Presidential Portrait Palaver

Presidential portraits – Steve Kelley | Pittsburgh Post-Gazette Editorial CartoonistAmong dictionary definitions for palaver is an “unnecessarily elaborate or complex procedure.” Traditions, especially public ceremonial ones, too often tend to become encumbered with pomp and circumstance that detracts from the purported value of the tradition itself.

Sometimes, such traditions are breached by iconoclastic behavior by an honoree or host of the ceremony. On March 27, 1973, Marlon Brando refused to appear to accept the Oscar awarded to him for his performance in The Godfather as a protest against Hollywood’s portrayal of Native Americans in film. A Native American actress appeared on his behalf.

The 1964 Nobel Prize in literature was awarded to Jean Paul Sartre, who declined to accept the honor for fear of appearing to become part of the “establishment.” Also in 1973, Le Duc Tho, a critical participant on behalf of Vietnam in the Paris Peace Accords, declined to accept the Nobel Prize for Peace along with his co-nominee, Henry Kissinger, because peace had not yet been achieved. In 2016, the Nobel award in literature was offered to Bob Dylan, but difficulty in contacting the singer caused a delay in its presentation until the following year.

Presidents of the United States, as a rule, tend to avoid iconoclastic behavior, as the role demands a certain expression of calm deliberateness as the leader of the world’s most powerful country. Criticism of predecessors is number one on the no-no list. Even salacious events such as the Lewinsky affair do not hinder traditional honors associated with the office. This is true even in light of the fact of two impeachment trials for the nation’s 45th president. His portrait is entitled to respect.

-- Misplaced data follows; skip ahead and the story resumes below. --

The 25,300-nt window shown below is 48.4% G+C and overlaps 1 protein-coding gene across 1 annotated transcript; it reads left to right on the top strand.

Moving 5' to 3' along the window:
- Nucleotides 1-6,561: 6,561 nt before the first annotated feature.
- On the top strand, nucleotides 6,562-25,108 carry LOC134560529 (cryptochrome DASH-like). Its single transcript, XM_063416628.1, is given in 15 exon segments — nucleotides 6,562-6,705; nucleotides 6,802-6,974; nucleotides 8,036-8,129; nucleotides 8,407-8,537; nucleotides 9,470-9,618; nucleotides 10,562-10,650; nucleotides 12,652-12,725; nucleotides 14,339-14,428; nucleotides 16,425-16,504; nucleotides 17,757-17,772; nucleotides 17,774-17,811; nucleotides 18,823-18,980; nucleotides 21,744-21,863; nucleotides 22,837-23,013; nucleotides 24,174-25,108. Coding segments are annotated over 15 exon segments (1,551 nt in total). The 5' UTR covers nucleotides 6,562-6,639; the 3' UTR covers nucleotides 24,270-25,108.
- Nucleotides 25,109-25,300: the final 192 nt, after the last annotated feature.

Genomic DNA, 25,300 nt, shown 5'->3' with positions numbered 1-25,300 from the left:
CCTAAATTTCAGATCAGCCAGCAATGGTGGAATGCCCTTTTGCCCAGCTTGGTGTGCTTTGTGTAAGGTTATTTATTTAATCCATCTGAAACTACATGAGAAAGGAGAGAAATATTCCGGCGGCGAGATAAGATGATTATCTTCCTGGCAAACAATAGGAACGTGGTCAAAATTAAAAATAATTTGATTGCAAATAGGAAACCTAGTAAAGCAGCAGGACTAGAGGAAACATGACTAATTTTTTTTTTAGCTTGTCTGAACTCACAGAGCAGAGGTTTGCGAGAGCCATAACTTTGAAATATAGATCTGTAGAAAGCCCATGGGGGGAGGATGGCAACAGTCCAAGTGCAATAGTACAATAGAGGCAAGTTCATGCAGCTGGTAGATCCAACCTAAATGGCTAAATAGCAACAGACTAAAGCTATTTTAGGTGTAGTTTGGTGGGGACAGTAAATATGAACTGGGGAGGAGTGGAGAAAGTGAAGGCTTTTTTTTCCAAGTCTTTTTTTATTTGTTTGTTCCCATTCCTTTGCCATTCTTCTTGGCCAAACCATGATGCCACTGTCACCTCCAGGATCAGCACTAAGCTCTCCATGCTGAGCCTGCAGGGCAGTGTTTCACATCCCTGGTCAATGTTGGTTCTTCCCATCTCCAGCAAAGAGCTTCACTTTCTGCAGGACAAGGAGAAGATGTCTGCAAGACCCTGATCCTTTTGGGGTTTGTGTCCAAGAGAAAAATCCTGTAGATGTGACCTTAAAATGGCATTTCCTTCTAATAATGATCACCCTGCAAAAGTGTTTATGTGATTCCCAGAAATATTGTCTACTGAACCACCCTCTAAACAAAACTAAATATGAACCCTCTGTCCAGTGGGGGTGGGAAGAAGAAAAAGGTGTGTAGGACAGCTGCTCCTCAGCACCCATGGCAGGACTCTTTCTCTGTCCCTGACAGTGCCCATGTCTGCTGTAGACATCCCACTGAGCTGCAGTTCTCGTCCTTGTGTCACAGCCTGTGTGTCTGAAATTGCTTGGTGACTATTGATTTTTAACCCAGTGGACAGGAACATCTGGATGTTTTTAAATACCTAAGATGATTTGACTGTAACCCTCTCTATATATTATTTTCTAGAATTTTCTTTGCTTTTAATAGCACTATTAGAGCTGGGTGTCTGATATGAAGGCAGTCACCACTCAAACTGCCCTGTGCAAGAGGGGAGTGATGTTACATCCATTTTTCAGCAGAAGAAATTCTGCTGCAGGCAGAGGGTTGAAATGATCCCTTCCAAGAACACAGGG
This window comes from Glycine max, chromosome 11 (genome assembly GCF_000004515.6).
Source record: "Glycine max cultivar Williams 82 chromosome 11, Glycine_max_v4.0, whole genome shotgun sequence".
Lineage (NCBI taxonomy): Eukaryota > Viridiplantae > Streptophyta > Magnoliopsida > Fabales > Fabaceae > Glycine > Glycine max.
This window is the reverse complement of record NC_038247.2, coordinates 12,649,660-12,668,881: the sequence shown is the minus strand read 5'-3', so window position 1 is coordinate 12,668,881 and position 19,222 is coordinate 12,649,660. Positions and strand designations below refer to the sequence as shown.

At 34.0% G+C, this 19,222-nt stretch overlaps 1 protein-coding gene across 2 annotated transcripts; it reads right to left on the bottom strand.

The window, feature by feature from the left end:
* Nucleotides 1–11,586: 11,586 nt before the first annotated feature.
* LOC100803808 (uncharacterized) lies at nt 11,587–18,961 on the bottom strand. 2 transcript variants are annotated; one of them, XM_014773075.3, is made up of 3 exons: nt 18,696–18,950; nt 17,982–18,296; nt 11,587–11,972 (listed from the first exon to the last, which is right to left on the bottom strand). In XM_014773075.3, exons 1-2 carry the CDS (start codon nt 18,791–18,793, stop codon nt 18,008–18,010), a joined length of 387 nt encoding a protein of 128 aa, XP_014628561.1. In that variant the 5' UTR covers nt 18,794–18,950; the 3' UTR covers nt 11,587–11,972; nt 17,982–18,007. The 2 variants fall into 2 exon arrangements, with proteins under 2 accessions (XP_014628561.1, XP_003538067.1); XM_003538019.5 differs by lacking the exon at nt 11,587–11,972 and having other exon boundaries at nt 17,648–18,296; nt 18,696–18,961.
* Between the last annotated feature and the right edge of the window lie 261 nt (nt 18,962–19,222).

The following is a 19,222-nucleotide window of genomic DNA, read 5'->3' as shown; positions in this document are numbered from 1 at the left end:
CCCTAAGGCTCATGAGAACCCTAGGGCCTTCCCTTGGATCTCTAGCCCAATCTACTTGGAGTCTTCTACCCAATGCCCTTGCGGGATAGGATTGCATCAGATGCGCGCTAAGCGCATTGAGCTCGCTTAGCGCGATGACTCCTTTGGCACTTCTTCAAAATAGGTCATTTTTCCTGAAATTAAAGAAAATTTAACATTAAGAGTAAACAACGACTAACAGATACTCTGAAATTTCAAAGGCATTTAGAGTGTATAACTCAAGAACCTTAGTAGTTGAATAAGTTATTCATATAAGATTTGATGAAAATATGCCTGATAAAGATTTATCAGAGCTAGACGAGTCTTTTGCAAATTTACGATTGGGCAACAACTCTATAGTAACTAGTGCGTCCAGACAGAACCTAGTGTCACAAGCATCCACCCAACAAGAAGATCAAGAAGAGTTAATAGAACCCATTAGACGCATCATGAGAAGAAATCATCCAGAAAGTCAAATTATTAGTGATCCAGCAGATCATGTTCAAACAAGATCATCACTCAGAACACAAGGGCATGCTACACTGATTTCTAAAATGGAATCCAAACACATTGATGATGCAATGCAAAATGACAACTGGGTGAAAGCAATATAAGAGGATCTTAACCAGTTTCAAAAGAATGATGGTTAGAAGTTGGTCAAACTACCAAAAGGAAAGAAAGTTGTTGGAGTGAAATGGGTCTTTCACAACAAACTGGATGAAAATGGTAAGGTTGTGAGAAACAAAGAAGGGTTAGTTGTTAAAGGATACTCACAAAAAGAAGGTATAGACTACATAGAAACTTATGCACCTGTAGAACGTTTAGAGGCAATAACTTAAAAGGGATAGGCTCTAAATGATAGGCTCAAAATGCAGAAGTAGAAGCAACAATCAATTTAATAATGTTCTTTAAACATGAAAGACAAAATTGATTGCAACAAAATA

For decades, first-term presidents have conducted a White House ceremony in the East Room, unveiling an oil portrait of their immediate predecessor. President Obama hosted George W. Bush in 2012. No such event occurred to honor Obama during Trump’s administration, most likely due to the fierce animosity between them. This break in tradition contributes to the palaver embroiling the Biden administration.

Given the nature of the current president and his respect for tradition, he is in a position to host the unveiling of both Obama’s and Trump’s portraits, creating a continuum of presidential courtesy and amity at 1600 Pennsylvania Avenue.

Since Trump has not recognized Biden as the duly elected president and did not attend his inauguration as tradition dictated, any invitation to the White House is fraught with convoluted optics. Press reports indicate the Obamas will be honored this fall and that Trump is negotiating with participating institutions to have his portrait painted. If Obama’s portrait is hung in 2021, when might Trump’s be installed?

However, since Trump has not recognized Biden as the duly elected president and did not attend his inauguration as tradition dictated, any invitation to the White House is fraught with convoluted optics. Press reports indicate the Obamas will be honored this fall and that Trump is negotiating with participating institutions to have his portrait painted. If Obama’s portrait is hung in 2021, when might Trump’s be installed?